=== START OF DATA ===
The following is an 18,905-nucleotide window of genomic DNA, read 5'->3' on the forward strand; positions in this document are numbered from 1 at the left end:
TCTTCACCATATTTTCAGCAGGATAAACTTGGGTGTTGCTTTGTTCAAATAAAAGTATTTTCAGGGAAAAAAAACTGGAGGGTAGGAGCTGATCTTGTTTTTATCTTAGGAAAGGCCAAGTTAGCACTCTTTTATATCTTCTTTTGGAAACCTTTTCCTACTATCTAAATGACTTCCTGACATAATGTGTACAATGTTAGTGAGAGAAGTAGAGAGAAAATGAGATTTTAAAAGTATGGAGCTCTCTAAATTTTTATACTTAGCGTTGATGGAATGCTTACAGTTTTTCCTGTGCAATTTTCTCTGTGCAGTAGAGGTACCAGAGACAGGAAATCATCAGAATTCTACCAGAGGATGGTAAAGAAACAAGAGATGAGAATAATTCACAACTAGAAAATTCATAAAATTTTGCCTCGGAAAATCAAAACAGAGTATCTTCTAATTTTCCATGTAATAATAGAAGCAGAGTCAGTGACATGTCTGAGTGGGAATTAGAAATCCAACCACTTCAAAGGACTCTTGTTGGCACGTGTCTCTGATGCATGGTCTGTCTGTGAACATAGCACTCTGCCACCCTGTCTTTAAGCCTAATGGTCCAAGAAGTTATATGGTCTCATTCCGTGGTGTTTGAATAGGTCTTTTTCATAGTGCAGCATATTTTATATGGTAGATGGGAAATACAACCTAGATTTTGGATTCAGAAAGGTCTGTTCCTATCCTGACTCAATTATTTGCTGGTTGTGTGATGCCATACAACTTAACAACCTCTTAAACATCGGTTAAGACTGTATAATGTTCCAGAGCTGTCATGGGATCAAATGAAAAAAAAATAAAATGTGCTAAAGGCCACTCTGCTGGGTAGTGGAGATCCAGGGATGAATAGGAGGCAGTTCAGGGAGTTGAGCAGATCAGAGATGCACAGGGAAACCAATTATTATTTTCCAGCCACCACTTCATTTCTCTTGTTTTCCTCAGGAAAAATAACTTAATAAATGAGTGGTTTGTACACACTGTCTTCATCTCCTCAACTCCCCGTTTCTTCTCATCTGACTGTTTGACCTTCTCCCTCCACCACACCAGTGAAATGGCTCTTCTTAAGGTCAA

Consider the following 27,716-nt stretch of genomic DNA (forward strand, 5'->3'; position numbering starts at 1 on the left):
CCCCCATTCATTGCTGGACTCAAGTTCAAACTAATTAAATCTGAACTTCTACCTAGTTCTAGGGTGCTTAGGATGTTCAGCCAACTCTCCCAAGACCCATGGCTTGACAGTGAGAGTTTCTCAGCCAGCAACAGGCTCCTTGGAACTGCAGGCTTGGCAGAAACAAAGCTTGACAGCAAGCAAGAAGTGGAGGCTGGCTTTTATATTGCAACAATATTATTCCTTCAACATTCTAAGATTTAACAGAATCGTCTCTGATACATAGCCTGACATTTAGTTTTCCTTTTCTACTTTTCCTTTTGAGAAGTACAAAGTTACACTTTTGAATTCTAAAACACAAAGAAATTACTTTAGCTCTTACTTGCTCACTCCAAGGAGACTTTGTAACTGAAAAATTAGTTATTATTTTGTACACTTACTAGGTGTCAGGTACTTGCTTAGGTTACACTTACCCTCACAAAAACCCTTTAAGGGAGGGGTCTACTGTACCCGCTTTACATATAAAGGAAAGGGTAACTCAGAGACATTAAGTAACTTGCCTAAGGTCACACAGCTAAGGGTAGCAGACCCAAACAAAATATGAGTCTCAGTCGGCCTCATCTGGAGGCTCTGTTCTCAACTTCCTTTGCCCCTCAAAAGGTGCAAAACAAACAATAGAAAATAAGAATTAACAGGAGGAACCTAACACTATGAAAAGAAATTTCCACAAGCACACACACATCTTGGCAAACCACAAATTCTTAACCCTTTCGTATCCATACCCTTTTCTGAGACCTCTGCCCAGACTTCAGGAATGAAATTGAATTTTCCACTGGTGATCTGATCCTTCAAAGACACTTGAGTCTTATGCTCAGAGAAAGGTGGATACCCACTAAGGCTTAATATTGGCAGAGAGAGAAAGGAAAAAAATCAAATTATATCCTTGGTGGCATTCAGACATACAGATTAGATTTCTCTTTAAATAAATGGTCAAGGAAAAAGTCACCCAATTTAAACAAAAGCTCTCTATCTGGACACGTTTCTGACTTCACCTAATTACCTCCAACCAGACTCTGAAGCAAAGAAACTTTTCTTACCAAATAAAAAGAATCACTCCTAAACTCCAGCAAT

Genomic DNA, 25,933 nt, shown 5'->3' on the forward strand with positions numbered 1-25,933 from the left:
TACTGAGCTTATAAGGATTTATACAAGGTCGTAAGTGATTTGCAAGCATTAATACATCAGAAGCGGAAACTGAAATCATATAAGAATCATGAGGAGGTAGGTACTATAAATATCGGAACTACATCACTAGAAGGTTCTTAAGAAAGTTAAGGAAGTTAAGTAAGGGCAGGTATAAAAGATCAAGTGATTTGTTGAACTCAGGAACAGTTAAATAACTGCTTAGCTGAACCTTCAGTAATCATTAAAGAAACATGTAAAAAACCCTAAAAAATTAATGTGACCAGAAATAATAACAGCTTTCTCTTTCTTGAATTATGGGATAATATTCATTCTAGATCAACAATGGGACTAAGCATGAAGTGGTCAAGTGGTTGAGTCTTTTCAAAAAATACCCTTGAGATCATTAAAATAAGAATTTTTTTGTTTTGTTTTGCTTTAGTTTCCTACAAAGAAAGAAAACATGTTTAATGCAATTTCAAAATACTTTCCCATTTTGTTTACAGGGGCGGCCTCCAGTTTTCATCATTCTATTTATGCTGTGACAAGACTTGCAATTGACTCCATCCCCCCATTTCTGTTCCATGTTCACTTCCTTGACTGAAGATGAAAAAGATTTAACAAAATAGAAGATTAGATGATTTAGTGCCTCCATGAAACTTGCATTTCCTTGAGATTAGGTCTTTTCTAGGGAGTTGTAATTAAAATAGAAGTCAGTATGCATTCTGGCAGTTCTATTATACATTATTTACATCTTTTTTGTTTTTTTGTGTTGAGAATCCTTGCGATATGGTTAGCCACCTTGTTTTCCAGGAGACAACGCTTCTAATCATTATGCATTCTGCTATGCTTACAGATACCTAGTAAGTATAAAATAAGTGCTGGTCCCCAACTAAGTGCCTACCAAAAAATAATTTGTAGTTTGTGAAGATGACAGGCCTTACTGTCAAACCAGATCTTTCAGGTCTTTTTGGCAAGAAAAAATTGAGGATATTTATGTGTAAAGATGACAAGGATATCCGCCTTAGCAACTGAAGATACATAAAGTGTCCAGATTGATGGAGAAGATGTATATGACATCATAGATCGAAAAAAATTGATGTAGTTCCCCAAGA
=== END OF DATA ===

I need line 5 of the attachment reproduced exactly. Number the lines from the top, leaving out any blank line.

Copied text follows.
Genomic DNA, 25,933 nt, shown 5'->3' on the forward strand with positions numbered 1-25,933 from the left: